On the other hand, right here in North Carolina, we have had several sterling examples of responsible citizens 'taking their turn' as one of our friends calls it, to run for elective office, get elected, serve a few terms and then, self-determined, leave office on their own terms.

Speaker of the North Carolina House, Thom Tillis, told his constituents he would only serve 4 terms or 8 years in the North Carolina legislature when he ran in 2006. NC Republicans had been in the majority for the better part of the past 140 years but he helped devise a plan to capture control of the legislature in 2010 after which he was catapulted to the Speaker's chair.

He could have stayed there for the rest of his life perhaps. He held to his self-proclaimed term limits and announced he would not be running for re-election in 2014. He is now running for the US Senate.

Ruth Samuelson of Charlotte is another example of a citizen-politician 'doing the right thing' and 'taking her turn' at elective office and then living in the real world. Ruth served a couple of terms on the Mecklenburg County Commission from 2000-2004 and then was elected to the NC House in 2006. She worked with Mr. Tillis to bring about the first Republican control of the North Carolina legislature since just after the Civil War and was in a position to run for Speaker after Mr. Tillis declared his intentions to run for the US Senate.

She decided not only to not run for the Speakership, but she decided to not run for re-election in 2014. She had served a good 8 years in elective service in Raleigh on top of her 4 years at the local level so she may have hit that proverbial 12-year 'maximum utility' standard we alluded to before.

We worked for a gentleman businessman for 10 years in the US Congress, Alex McMillan of Charlotte. From the day he was elected, he always said he would not serve more than 12 years if re-elected that many times. He made it to 10.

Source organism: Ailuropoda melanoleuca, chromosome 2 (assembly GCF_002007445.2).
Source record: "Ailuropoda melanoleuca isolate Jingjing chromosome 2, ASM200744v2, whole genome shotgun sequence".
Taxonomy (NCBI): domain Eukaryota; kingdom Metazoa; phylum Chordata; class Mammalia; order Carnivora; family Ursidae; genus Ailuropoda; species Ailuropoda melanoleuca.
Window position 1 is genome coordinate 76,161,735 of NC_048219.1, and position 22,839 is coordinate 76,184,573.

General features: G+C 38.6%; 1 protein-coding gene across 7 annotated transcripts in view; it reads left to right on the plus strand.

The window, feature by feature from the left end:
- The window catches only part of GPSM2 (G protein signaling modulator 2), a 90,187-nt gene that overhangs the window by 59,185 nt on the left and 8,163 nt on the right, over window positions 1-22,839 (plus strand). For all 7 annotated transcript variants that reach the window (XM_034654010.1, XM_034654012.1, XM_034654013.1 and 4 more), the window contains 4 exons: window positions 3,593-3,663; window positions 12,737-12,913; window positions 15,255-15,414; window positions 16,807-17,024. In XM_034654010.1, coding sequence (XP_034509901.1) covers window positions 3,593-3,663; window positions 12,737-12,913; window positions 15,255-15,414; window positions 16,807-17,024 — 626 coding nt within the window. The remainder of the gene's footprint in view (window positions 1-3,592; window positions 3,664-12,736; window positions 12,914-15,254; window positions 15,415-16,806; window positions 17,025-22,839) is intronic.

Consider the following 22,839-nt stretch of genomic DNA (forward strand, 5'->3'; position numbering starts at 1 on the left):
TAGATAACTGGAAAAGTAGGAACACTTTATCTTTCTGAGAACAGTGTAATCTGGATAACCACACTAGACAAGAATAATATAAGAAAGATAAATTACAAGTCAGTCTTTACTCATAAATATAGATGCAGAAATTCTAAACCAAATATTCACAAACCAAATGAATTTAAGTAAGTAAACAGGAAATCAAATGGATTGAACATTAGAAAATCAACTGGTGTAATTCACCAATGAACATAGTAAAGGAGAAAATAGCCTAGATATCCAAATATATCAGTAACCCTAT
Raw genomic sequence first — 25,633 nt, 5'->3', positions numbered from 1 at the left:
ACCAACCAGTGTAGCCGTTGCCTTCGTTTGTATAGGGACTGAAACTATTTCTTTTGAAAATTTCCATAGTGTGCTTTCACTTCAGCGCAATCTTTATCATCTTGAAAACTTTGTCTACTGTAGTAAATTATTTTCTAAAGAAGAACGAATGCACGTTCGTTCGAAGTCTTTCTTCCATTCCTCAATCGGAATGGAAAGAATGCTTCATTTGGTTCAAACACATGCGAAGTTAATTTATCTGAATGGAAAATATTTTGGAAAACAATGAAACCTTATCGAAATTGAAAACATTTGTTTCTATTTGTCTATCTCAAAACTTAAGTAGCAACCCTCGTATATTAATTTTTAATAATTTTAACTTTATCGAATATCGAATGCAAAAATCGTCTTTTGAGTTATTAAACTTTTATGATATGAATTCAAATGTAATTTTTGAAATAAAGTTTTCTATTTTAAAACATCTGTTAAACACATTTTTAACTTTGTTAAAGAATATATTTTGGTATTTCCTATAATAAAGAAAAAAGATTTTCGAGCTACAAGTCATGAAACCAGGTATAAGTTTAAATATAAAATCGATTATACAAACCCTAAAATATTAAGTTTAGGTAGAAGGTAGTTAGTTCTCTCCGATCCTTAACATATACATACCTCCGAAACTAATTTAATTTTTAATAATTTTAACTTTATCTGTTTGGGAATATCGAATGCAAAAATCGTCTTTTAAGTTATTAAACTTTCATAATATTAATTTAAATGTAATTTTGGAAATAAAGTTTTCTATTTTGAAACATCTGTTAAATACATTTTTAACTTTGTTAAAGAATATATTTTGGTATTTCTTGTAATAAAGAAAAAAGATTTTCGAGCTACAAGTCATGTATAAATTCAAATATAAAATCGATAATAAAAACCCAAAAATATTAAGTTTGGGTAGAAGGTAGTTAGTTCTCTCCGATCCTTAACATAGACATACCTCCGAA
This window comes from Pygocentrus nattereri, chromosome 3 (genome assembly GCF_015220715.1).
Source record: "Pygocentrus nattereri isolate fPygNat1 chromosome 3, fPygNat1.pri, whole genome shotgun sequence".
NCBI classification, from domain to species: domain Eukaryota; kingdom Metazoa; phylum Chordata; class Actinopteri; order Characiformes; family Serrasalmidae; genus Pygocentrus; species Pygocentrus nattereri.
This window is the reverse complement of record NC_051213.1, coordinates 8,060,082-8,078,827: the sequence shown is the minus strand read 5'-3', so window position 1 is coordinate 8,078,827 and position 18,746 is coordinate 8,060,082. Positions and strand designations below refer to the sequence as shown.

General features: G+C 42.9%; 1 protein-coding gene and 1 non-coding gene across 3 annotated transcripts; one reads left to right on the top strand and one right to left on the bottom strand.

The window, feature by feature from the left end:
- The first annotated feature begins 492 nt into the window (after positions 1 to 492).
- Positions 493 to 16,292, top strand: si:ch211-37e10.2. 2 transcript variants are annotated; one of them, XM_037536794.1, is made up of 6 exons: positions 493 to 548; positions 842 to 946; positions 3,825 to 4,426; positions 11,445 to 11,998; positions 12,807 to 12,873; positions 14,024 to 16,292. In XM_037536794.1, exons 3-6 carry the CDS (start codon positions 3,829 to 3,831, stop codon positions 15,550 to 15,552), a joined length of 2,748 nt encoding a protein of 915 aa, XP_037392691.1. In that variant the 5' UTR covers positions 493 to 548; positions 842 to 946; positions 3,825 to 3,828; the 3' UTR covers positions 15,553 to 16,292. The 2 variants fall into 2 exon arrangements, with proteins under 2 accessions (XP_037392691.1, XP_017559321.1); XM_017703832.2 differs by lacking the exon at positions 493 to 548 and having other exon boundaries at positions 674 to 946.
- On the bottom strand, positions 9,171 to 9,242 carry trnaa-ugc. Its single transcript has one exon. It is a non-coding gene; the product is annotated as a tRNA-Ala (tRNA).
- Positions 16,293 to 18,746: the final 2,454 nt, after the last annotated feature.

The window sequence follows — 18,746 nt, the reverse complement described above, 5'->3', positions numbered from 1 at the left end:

In 1993, he made the decision that he had done what he could to bring fiscal sanity and financial responsibility to the federal budget among other things and decided to retire after his term was up in 1994.

'Would you be upset if the Republicans take over control of the US House in 1994 for the first time since 1954?' I asked him upon his declaration of retirement, full well-knowing that no sane person in their rational mind in 1993 would have ever thought Republicans had a smidgen of a chance to win control of Congress after 40 years in the wilderness.

'Maybe...for about 10 seconds. It is time to move on. I've done what I could and I have the rest of my life to live with my family and friends' was his honest answer.

Of course, lightning struck and the Republicans under Newt Gingrich took over for the first time in 40 years with a net gain of 54 seats and the Second Republican Revolution was underway. But Congressman McMillan retired with his integrity intact and the knowledge that he had, indeed, 'taking his turn' to serve in the public trust and try to make things better for all of us.

One thing many people don't realize or remember from that 1994 election (mainly since many of them were not born or were in grade school at the time) is that all of the incoming Republican freshman in the election of 1994 signed a pledge to limit their terms to 3 terms or 6 years. Meaning ALL of them would voluntarily retire at the end of the 2000 session if they were re-elected in the meantime.

Care to guess how many of the 73 freshman GOP House Members who signed that voluntary 3-term limit pledge actually honored it, assuming they were still around in 2000 after 2 re-elections?

5. Less than 7% of them. That is pitiful.

If you are not going to honor such a self-imposed requirement, don't sign the pledge! Just stay for 29 terms like John Dingell or 40 years like Henry Waxman.

The point of all this is to say that there are good people out there willing to serve the public in elective office. Some of them also have the right perspective that politics is part of their life, not ALL of their life.

Those are the people you want to elect to public office, on both sides of the aisle. Ask them this election season and see what they have to say BEFORE you vote for them.